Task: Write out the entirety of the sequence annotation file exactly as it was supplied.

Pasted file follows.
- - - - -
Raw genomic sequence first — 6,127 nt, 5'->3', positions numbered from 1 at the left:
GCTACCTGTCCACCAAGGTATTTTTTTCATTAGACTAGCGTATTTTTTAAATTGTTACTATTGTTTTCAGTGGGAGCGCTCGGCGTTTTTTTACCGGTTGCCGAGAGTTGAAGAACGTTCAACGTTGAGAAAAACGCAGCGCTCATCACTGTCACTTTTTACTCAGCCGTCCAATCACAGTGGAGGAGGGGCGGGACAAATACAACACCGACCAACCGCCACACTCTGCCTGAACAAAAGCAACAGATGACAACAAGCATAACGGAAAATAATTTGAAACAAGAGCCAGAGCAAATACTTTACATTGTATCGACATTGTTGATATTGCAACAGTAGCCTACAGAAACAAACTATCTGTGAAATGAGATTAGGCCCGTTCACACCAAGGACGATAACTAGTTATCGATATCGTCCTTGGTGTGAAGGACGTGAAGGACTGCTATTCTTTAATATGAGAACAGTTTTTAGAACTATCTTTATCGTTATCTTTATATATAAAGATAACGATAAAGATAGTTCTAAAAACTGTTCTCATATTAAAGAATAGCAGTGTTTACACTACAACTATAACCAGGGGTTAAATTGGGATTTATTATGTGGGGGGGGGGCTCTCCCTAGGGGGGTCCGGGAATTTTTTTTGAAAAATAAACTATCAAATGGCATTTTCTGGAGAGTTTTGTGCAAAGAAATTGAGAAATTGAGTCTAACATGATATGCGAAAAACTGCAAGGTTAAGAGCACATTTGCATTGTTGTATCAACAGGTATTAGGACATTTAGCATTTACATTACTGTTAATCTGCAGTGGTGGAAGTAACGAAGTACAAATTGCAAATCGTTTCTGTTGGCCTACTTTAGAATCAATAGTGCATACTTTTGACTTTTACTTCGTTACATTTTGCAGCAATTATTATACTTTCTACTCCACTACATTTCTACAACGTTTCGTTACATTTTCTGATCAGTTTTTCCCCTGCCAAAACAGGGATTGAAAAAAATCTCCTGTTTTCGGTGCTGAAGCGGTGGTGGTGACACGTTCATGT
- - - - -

Raw genomic sequence first — 6,127 nt, 5'->3', positions numbered from 1 at the left:
GCTACCTGTCCACCAAGGTATTTTTTTCATTAGACTAGCGTATTTTTTAAATTGTTACTATTGTTTTCAGTGGGAGCGCTCGGCGTTTTTTTACCGGTTGCCGAGAGTTGAAGAACGTTCAACGTTGAGAAAAACGCAGCGCTCATCACTGTCACTTTTTACTCAGCCGTCCAATCACAGTGGAGGAGGGGCGGGACAAATACAACACCGACCAACCGCCACACTCTGCCTGAACAAAAGCAACAGATGACAACAAGCATAACGGAAAATAATTTGAAACAAGAGCCAGAGCAAATACTTTACATTGTATCGACATTGTTGATATTGCAACAGTAGCCTACAGAAACAAACTATCTGTGAAATGAGATTAGGCCCGTTCACACCAAGGACGATAACTAGTTATCGATATCGTCCTTGGTGTGAAGGACGTGAAGGACTGCTATTCTTTAATATGAGAACAGTTTTTAGAACTATCTTTATCGTTATCTTTATATATAAAGATAACGATAAAGATAGTTCTAAAAACTGTTCTCATATTAAAGAATAGCAGTGTTTACACTACAACTATAACCAGGGGTTAAATTGGGATTTATTATGTGGGGGGGGGGCTCTCCCTAGGGGGGTCCGGGAATTTTTTTTGAAAAATAAACTATCAAATGGCATTTTCTGGAGAGTTTTGTGCAAAGAAATTGAGAAATTGAGTCTAACATGATATGCGAAAAACTGCAAGGTTAAGAGCACATTTGCATTGTTGTATCAACAGGTATTAGGACATTTAGCATTTACATTACTGTTAATCTGCAGTGGTGGAAGTAACGAAGTACAAATTGCAAATCGTTTCTGTTGGCCTACTTTAGAATCAATAGTGCATACTTTTGACTTTTACTTCGTTACATTTTGCAGCAATTATTATACTTTCTACTCCACTACATTTCTACAACGTTTCGTTACATTTTCTGATCAGTTTTTCCCCTGCCAAAACAGGGATTGAAAAAAATCTCCTGTTTTCGGTGCTGAAGCGGTGGTGGTGACACGTTCATGT